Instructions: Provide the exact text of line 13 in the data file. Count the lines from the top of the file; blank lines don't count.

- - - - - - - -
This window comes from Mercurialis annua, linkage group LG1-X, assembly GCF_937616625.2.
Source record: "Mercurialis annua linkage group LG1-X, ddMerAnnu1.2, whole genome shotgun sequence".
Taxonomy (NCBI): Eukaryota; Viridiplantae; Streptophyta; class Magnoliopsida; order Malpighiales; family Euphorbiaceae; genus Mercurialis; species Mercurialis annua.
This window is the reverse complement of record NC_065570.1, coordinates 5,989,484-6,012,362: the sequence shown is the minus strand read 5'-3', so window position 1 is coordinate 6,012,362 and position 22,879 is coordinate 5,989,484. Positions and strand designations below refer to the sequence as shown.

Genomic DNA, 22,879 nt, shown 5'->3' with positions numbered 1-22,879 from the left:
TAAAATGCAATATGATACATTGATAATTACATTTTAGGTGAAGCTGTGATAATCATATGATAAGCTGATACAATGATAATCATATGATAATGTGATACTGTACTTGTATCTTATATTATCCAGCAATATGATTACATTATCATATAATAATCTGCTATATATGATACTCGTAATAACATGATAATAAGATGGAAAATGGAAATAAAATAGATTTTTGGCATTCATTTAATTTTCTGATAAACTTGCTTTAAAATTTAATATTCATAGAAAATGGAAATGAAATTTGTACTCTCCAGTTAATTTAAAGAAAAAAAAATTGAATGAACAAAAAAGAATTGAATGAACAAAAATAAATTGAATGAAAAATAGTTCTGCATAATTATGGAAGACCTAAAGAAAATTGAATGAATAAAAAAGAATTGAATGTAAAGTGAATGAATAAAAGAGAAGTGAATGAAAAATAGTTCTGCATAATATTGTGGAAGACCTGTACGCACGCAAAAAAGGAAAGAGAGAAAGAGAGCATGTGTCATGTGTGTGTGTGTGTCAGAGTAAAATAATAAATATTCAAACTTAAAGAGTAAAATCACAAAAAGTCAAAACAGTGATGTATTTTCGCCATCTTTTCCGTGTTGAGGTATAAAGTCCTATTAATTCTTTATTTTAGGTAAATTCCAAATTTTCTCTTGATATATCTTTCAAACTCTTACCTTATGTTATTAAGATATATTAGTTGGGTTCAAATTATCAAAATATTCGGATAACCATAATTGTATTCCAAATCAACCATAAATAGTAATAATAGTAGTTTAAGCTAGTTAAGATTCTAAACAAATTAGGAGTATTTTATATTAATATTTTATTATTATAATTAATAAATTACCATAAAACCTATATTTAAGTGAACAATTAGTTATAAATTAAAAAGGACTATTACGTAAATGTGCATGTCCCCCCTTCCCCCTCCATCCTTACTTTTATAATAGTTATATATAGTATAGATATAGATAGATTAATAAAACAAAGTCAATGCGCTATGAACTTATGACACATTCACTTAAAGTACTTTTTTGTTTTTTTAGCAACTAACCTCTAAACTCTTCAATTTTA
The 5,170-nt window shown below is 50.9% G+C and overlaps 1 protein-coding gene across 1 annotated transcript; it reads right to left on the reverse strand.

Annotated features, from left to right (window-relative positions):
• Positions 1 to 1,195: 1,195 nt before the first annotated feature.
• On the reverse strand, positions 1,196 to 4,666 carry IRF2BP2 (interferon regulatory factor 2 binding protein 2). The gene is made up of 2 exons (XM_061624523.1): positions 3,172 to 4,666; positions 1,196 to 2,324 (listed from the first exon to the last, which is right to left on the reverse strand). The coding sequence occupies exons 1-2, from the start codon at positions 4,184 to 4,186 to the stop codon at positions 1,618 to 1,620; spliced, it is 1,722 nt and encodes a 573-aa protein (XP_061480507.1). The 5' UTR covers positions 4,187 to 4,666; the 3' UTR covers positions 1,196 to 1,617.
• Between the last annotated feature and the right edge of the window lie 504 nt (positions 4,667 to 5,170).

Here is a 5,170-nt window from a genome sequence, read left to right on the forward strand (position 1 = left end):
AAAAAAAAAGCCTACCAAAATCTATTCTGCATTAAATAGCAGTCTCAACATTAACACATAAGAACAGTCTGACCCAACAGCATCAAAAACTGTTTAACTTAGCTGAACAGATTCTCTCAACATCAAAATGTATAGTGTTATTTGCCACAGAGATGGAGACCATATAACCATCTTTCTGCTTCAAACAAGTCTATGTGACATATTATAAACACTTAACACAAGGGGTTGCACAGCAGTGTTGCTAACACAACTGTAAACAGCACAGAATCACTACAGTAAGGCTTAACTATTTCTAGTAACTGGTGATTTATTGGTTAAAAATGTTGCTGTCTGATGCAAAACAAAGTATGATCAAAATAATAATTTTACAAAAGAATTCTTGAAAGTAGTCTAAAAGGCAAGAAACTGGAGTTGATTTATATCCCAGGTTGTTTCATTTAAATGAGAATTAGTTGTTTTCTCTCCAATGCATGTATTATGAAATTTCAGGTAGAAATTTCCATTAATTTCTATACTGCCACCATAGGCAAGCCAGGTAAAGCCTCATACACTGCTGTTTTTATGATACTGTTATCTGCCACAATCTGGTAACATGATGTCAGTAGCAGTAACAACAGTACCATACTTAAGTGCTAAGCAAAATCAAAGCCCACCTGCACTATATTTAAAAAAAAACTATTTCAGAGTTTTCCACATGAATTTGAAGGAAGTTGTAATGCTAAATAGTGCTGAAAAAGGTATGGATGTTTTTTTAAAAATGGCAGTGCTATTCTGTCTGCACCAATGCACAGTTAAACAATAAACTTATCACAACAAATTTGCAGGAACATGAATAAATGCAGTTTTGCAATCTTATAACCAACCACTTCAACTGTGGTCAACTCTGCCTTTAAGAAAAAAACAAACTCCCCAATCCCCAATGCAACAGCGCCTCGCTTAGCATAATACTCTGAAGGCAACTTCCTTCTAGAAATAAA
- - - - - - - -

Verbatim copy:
AAAAAAAAAGCCTACCAAAATCTATTCTGCATTAAATAGCAGTCTCAACATTAACACATAAGAACAGTCTGACCCAACAGCATCAAAAACTGTTTAACTTAGCTGAACAGATTCTCTCAACATCAAAATGTATAGTGTTATTTGCCACAGAGATGGAGACCATATAACCATCTTTCTGCTTCAAACAAGTCTATGTGACATATTATAAACACTTAACACAAGGGGTTGCACAGCAGTGTTGCTAACACAACTGTAAACAGCACAGAATCACTACAGTAAGGCTTAACTATTTCTAGTAACTGGTGATTTATTGGTTAAAAATGTTGCTGTCTGATGCAAAACAAAGTATGATCAAAATAATAATTTTACAAAAGAATTCTTGAAAGTAGTCTAAAAGGCAAGAAACTGGAGTTGATTTATATCCCAGGTTGTTTCATTTAAATGAGAATTAGTTGTTTTCTCTCCAATGCATGTATTATGAAATTTCAGGTAGAAATTTCCATTAATTTCTATACTGCCACCATAGGCAAGCCAGGTAAAGCCTCATACACTGCTGTTTTTATGATACTGTTATCTGCCACAATCTGGTAACATGATGTCAGTAGCAGTAACAACAGTACCATACTTAAGTGCTAAGCAAAATCAAAGCCCACCTGCACTATATTTAAAAAAAAACTATTTCAGAGTTTTCCACATGAATTTGAAGGAAGTTGTAATGCTAAATAGTGCTGAAAAAGGTATGGATGTTTTTTTAAAAATGGCAGTGCTATTCTGTCTGCACCAATGCACAGTTAAACAATAAACTTATCACAACAAATTTGCAGGAACATGAATAAATGCAGTTTTGCAATCTTATAACCAACCACTTCAACTGTGGTCAACTCTGCCTTTAAGAAAAAAACAAACTCCCCAATCCCCAATGCAACAGCGCCTCGCTTAGCATAATACTCTGAAGGCAACTTCCTTCTAGAAATAAA